We lived in a house in the woods when I unwrapped the large, flat Christmas present. I just stared, then looked up at Stephanie, her eyes twinkling to shame Santa. I cradled a copy of the screenplay for The Princess Bride, with the autographs of all the actors.
“That’s for the whole family,” she said.
At night, we’d all pile in bed — my bride, my two young boys, and Haleigh, who was perhaps 10 at the time. She read the part of Buttercup. I did all of the other characters, with appropriate voices.
“Now this did happen once upon a time
when things were not so complex.”
— Mark Knopfler, “Storybook Love” (from The Princess Bride)
Cary Elwes, the immortal Westley from the classic film, handles the story like a grandfather with a new baby — with the kind of care that inspired William Goldman to write the story for his daughters, and with the joyful love with which Rob Reiner brought it to the screen.That’s probably why I was so moved these last two days while reading As You Wish: Inconceivable Tales from the Making of The Princess Bride
There’s no good reason why a man of 53 years should puddle up every page or two when reading about movie making, but I did. It was jarring to discover how much The Princess Bride means to me. I rejoiced in the fun, and the love, and the devotion to excellence poured into this film like ingredients into a family cookie recipe.
As You Wish lets you see your favorite movie through the eyes of a then-23-year-old actor whose career, and whose life, it would change forever. But it’s also seasoned with production photos and remembrances from Reiner, Robin Wright, Mandy Patinkin, Christopher Guest, Wallace Shawn, Christopher Sarandon, Billy Crystal and Carol Kane among others. André the Giant, who played Fezzik (a giant), passed away in 1993, but his legacy lives on in every chapter of this book.
It reads like a fairy tale about the making of a fairy tale — that is to say, it’s funny, and touching, and thrilling and, yes, magical.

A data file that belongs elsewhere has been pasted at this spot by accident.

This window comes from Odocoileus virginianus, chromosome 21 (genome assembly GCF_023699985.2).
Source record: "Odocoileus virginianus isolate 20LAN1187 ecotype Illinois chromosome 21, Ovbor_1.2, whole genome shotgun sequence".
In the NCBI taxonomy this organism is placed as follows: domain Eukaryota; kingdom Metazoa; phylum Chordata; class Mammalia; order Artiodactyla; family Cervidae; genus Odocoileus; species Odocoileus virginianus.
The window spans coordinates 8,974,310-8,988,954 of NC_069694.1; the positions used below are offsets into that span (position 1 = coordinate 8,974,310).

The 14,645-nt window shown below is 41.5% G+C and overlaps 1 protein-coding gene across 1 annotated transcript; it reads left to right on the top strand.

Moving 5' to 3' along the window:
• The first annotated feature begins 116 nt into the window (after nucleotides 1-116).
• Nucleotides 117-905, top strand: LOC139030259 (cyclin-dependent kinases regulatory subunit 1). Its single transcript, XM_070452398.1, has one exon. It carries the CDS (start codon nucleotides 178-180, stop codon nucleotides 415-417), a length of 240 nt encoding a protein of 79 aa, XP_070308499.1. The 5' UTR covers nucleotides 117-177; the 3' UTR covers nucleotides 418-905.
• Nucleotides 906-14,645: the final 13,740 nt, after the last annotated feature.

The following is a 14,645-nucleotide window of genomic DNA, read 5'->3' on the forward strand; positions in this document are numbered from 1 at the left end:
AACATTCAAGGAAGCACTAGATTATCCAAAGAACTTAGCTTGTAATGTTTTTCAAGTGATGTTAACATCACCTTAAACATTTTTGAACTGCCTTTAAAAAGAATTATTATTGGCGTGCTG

These days, I buy most books on Kindle, but this I purchased in hardcover, both for the photos, and so I could pass it around the family. (I briefly imagined us all climbing into bed again to read it aloud, but the bed’s not big enough anymore.)
We, of course, own a copy or two of this movie, which was a mild moneymaker (not a hit) at the box office, but which became a legend on VHS…then DVD…then Blu-Ray…then iTunes and so on. The studio literally didn’t know how to promote it, and spent nearly nothing on ads and trailers for it, because it cut across several genres, and appealed to multiple demographics.
When studios promote “family movies” these days, it usually means that it’s a sophomoric flick aimed at kids, with the parents providing the taxi to the theater. But The Princess Bride doesn’t merely have something for everyone — it’s not a buffet — it’s a work of art so warm, endearing and delightful, that it’s hard to imagine anyone using terms like “demographic,” “genre” or “target audience.”
Cary Elwes’ new book is an act of love, about an act of love that produced an act of love. May it magnify the legend, passing it from generation to generation as long as stories are told.